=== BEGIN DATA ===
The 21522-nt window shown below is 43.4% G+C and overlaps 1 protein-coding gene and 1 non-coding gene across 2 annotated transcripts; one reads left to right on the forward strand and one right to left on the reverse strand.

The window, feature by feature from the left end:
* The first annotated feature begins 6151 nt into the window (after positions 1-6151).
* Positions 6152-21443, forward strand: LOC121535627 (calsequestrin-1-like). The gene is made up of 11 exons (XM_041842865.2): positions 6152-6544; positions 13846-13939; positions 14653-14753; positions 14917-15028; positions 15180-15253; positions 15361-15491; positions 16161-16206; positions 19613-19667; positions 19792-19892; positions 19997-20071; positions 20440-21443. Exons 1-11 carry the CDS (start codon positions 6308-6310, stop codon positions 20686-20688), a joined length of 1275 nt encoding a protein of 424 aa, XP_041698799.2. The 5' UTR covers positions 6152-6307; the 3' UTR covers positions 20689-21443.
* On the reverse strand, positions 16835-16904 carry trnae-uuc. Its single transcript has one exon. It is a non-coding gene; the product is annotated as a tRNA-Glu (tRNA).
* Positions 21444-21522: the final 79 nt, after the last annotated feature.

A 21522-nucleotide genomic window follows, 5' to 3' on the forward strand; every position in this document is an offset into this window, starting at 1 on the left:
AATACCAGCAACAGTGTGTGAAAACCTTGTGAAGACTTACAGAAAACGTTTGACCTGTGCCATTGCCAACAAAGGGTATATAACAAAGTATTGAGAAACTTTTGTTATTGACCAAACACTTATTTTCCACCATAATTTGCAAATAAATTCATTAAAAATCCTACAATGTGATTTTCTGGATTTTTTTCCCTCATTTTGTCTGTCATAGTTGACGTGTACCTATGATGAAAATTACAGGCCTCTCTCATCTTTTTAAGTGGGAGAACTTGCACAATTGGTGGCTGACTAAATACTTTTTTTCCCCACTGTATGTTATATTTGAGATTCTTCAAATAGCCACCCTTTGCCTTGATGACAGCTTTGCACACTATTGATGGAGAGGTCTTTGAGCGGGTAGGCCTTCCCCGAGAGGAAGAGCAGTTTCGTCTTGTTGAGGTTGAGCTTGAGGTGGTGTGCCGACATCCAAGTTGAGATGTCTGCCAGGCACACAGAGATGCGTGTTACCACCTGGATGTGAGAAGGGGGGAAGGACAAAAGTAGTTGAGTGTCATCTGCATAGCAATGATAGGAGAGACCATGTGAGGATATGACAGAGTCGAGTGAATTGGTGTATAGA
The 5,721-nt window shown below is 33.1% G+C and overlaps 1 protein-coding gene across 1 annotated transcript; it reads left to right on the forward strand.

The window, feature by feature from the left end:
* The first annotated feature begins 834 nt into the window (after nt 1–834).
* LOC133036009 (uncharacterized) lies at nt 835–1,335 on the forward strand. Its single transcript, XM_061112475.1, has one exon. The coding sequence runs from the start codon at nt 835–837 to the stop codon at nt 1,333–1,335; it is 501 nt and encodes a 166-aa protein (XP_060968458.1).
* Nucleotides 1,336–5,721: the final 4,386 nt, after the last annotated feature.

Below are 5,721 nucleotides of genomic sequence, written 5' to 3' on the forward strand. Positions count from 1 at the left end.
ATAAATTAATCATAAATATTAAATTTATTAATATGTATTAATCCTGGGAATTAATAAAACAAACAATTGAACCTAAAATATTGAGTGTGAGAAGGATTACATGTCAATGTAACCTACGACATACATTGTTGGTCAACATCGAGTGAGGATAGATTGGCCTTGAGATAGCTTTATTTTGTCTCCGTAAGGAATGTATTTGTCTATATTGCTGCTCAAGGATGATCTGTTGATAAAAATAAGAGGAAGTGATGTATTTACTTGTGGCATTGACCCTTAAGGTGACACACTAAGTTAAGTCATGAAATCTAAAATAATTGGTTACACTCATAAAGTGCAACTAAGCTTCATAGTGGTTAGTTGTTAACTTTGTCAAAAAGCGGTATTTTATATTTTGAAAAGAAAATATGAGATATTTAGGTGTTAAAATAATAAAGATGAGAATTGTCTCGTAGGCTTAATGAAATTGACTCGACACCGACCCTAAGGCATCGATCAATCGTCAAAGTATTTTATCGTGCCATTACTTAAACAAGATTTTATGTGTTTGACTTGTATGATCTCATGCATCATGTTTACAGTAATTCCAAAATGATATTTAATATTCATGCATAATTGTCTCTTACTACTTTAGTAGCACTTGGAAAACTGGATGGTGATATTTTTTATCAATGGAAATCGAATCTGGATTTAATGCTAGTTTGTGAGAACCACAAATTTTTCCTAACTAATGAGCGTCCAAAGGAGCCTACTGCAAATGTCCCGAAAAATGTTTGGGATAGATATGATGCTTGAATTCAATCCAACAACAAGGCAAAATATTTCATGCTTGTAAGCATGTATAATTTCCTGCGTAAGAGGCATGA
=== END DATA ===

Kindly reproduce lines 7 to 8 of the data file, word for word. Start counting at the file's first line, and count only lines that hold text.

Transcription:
A 21522-nucleotide genomic window follows, 5' to 3' on the forward strand; every position in this document is an offset into this window, starting at 1 on the left:
AATACCAGCAACAGTGTGTGAAAACCTTGTGAAGACTTACAGAAAACGTTTGACCTGTGCCATTGCCAACAAAGGGTATATAACAAAGTATTGAGAAACTTTTGTTATTGACCAAACACTTATTTTCCACCATAATTTGCAAATAAATTCATTAAAAATCCTACAATGTGATTTTCTGGATTTTTTTCCCTCATTTTGTCTGTCATAGTTGACGTGTACCTATGATGAAAATTACAGGCCTCTCTCATCTTTTTAAGTGGGAGAACTTGCACAATTGGTGGCTGACTAAATACTTTTTTTCCCCACTGTATGTTATATTTGAGATTCTTCAAATAGCCACCCTTTGCCTTGATGACAGCTTTGCACACTATTGATGGAGAGGTCTTTGAGCGGGTAGGCCTTCCCCGAGAGGAAGAGCAGTTTCGTCTTGTTGAGGTTGAGCTTGAGGTGGTGTGCCGACATCCAAGTTGAGATGTCTGCCAGGCACACAGAGATGCGTGTTACCACCTGGATGTGAGAAGGGGGGAAGGACAAAAGTAGTTGAGTGTCATCTGCATAGCAATGATAGGAGAGACCATGTGAGGATATGACAGAGTCGAGTGAATTGGTGTATAGA